## STOR-i Conference 2016

### 10^{th} January 2016

In the last few days I have attended the two day annual
STOR-i Conference. This brought together STOR-i students and STOR-i partners (both industrial and academic) to share and discuss
their recent work and progress, ranging from applications of OR in quantative finance and windfarm placement to space time modelling
of infectious diseases. There were a mixture of talks, posters and an opportunity to interact with the speakers. It was very
enjoyable with some really interesting presentations. The purpose of this post is to share some of the topics, ideas and methods raised
during the conference.

The first topic I want to discuss was brought up by the very first speaker, Pitu Mirchandani, from the School of Computing,
Informatics, and Decision Systems Engineering at Arizona State University. He fired up the conference by discussing issues raised by
the limited distance electric vehicles (EV) can travel on one battery. Limted range and limited charging/battery exchange (BE) points means that finding the
shortest drive between origin and destination is not just a matter of finding the shortest route. Careful planning is required in order
to make sure one can even make the journey, never mind make it quickly. Unless there exist sufficient refuelling stations along the
unconstrained best route, there are bound to be detours.

Suppose that we have a network, \(G\), of \(n\) nodes and \(m\) arcs (connections between two nodes). Let $R$ be the subset of nodes
that are BE points. We are aiming to get from the start, $s$, to the destination , $t$. If the shortest path is greater than our
limited range, $c$, we must stop along the way. Therefore, the problem becomes a matter of solving the shortest path problem multiple times
(from $s$ to a BE node, to another BE node, ... to $t$). As the shortest path wouldn't result in us refuelling at the same BE twice,
the shortest path problem is solved at most $(|R|+1)$ times. Therefore, it can be solved in polynomial time
\(\left(\mathcal{O}\left(|R|(\log_2n+m)\right)\right)\).

Following this, the talk went on to describe another problem regarding the location of refuelling points. What is the optimal positioning
of refuelling points in order to minimise the detours required? The current case being studied is that of a tree (see diagram) with $n$ nodes.
If we wish to add at least $p$ BE points to the network, there must be at least
one BE within $c$ of each node. This is straightforward to solve if there are just two nodes, or even three with one junction. However,
as more and more nodes are added, the complexity increases vastly, the problem is NP hard. This will be the future work of Mirchandani
in the year to come.

The graph on the left is a tree (notice you can only get from $A$ to $B$ in one way). The graph on the right is not a tree as there
are two possible routes from $A'$ to $B'$.

The next topic I would like to talk about was raised by Steve Scott from Google. His talk explained how multi-arm bandits can be
used when experimenting with multiple versions of the same website. Multi-armed bandit problem comes from how to choose which slot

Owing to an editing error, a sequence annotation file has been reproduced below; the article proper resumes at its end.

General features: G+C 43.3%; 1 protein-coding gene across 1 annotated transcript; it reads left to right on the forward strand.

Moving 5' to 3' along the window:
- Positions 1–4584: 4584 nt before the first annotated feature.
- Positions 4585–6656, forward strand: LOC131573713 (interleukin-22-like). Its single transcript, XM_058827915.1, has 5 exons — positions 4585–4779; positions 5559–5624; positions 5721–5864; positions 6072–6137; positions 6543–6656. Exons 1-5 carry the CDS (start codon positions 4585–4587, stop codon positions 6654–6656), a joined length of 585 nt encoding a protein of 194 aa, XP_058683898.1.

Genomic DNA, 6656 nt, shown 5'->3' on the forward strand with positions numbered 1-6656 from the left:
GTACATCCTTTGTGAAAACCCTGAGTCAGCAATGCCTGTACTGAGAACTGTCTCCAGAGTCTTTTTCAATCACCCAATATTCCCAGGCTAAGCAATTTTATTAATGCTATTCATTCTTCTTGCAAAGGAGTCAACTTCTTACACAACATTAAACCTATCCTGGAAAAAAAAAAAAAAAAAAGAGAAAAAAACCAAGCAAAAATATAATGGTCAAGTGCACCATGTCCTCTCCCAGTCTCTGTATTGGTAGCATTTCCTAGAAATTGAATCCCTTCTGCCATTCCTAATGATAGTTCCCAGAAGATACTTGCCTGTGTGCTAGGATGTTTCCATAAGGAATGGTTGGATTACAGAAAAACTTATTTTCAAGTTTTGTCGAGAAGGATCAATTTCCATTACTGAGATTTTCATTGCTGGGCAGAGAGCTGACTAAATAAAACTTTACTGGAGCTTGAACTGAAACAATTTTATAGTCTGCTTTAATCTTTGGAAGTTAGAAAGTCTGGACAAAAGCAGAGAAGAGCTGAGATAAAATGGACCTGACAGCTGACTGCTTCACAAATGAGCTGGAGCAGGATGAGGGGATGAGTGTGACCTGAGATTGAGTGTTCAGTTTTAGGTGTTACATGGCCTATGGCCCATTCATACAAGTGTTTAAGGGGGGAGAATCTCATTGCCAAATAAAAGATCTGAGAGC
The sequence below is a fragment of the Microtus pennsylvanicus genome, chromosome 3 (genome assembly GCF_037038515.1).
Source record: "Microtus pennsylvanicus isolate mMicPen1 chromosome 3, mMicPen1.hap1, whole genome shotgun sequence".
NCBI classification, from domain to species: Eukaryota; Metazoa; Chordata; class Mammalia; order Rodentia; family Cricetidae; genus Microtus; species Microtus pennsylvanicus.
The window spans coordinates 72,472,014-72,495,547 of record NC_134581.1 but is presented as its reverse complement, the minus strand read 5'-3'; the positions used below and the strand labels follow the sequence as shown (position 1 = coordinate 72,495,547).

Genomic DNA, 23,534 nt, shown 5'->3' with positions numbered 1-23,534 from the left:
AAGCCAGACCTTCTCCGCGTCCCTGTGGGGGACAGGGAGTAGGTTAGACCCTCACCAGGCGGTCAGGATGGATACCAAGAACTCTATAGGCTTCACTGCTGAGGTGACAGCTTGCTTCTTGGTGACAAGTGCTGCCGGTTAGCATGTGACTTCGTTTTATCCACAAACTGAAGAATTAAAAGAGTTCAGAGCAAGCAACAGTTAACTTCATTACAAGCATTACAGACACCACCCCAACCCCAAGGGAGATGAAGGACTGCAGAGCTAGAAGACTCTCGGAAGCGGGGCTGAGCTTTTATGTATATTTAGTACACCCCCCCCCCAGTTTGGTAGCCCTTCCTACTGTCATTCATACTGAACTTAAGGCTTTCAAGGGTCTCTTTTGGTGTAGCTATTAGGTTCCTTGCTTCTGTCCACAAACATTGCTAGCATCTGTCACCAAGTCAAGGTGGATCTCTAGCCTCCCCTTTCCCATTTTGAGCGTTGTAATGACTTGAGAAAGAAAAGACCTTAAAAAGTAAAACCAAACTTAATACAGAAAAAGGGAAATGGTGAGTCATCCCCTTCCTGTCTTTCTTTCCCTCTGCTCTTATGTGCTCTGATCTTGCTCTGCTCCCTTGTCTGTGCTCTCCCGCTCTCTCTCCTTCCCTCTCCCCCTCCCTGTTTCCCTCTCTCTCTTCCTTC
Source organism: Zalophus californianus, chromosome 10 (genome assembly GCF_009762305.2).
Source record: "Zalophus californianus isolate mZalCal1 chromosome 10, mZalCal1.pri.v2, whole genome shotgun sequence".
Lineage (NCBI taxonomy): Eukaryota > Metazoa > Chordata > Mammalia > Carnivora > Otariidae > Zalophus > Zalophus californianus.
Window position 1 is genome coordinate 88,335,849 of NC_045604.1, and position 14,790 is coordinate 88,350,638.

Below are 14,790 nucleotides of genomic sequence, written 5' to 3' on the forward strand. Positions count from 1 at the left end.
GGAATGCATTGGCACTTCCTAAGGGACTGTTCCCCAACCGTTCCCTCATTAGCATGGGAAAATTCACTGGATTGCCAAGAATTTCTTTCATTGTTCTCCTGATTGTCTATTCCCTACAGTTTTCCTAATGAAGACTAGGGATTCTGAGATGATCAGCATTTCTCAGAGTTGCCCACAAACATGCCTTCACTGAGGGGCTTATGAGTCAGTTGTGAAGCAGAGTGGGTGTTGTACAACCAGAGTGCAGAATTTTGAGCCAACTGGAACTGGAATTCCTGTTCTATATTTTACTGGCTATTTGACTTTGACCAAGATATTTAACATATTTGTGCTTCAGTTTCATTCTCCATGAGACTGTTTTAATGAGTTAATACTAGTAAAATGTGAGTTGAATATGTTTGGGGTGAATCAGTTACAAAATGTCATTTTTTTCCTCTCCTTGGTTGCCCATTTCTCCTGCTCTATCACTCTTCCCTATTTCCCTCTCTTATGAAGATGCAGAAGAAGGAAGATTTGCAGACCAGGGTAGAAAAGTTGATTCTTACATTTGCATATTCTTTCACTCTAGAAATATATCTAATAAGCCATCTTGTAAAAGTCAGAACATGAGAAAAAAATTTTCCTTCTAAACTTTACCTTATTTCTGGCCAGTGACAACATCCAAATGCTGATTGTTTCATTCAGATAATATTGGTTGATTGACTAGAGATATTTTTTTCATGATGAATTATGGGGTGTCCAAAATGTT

machine to use in order to get the most money back. The experiment is done by directing different interent users to different versions
of the website. Suppose that the probabilty of getting reward $y$ from version $a$ is $f_a(y|\theta)$. Clearly, we want to choose $a$
to maximse the reward. However, we don't know what $\theta$ is, so how can we make that decision?

His solution is to consider it within the context of Bayesian statistics. Using a prior distribution $p(\theta)$ and data
$\mathbf{y}$, one can obtain the posterior distribution as $$p(\theta|y) \propto p(\theta)f_a(y|\theta).$$ Next, Scott used a heuristic
known as Thompson sampling. We randomly allocate units (in our context, users) to each slot machine in proportion to the probability that that
machine is the best. How do we work this out though?

Well, first we simulate $N$ samples, $\theta^{(1)},...,\theta^{(N)}$, from the posterior. Next we compute the reward of action $a$
given $\theta$, $v_a(\theta)$, for each sample. If $I_a(\theta)$ is 1 if action $a$ gives the largest reward for a given $\theta$
and 0 otherwise, we estimate the probability of machine $a$ being the best by $$w_a=\frac{1}{N}\sum_{g=1}^NI_a\left(\theta^{(g)}\right),$$
that is, the fraction of the sample $\theta^{(1)},...,\theta^{(N)}$ for which action $a$ gives the best reward.

Scott showed us the results of some "experiments" for which one website was slightly better than another. The Thompson sampling enabled
him to distinguish which was better (up to 95% confidence) using less data (and therefore time) than other methods. As this uses less
time, less reward is lost by the experimenter, and so the cost of the experiment is reduced.

I hope this short report has been of interest. For a brief explanation of some of the other things that went on at the STOR-i conference
and more details about Mirchandani's work, have a look at the references.

#### References

[1] STOR-i Conference Abstracts

[2] *New Logistical Issues in Using Electric Vehicle Fleets with Battery Exchange Infrastructure*, P. Mirchandani,
J. Adler, O. Madsen, Procedia - Social and Behavioural Sciences, Vol.108, pp.3-14 (2014)